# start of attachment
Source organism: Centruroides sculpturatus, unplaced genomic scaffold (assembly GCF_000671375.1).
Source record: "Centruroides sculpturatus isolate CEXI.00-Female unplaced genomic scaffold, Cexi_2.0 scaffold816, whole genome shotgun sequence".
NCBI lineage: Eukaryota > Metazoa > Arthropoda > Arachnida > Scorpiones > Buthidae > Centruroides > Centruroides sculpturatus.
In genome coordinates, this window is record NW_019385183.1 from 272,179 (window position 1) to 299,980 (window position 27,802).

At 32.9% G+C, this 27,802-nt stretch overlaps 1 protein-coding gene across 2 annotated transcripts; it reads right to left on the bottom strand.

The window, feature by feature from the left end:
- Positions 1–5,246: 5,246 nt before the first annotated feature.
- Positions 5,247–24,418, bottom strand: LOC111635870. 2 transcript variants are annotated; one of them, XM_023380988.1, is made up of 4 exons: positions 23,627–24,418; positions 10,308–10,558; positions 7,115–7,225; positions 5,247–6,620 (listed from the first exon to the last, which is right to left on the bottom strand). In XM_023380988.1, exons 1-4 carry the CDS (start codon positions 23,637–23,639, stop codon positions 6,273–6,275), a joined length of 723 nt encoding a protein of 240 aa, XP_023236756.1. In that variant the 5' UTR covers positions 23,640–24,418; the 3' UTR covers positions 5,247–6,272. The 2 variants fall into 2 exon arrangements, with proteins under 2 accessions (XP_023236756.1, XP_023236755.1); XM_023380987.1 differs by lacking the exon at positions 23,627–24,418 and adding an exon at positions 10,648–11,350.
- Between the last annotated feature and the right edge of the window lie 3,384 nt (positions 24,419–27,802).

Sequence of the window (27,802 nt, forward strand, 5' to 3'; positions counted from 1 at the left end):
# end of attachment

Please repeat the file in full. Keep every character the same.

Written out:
Source organism: Centruroides sculpturatus, unplaced genomic scaffold (assembly GCF_000671375.1).
Source record: "Centruroides sculpturatus isolate CEXI.00-Female unplaced genomic scaffold, Cexi_2.0 scaffold816, whole genome shotgun sequence".
NCBI lineage: Eukaryota > Metazoa > Arthropoda > Arachnida > Scorpiones > Buthidae > Centruroides > Centruroides sculpturatus.
In genome coordinates, this window is record NW_019385183.1 from 272,179 (window position 1) to 299,980 (window position 27,802).

At 32.9% G+C, this 27,802-nt stretch overlaps 1 protein-coding gene across 2 annotated transcripts; it reads right to left on the bottom strand.

The window, feature by feature from the left end:
- Positions 1–5,246: 5,246 nt before the first annotated feature.
- Positions 5,247–24,418, bottom strand: LOC111635870. 2 transcript variants are annotated; one of them, XM_023380988.1, is made up of 4 exons: positions 23,627–24,418; positions 10,308–10,558; positions 7,115–7,225; positions 5,247–6,620 (listed from the first exon to the last, which is right to left on the bottom strand). In XM_023380988.1, exons 1-4 carry the CDS (start codon positions 23,637–23,639, stop codon positions 6,273–6,275), a joined length of 723 nt encoding a protein of 240 aa, XP_023236756.1. In that variant the 5' UTR covers positions 23,640–24,418; the 3' UTR covers positions 5,247–6,272. The 2 variants fall into 2 exon arrangements, with proteins under 2 accessions (XP_023236756.1, XP_023236755.1); XM_023380987.1 differs by lacking the exon at positions 23,627–24,418 and adding an exon at positions 10,648–11,350.
- Between the last annotated feature and the right edge of the window lie 3,384 nt (positions 24,419–27,802).

Sequence of the window (27,802 nt, forward strand, 5' to 3'; positions counted from 1 at the left end):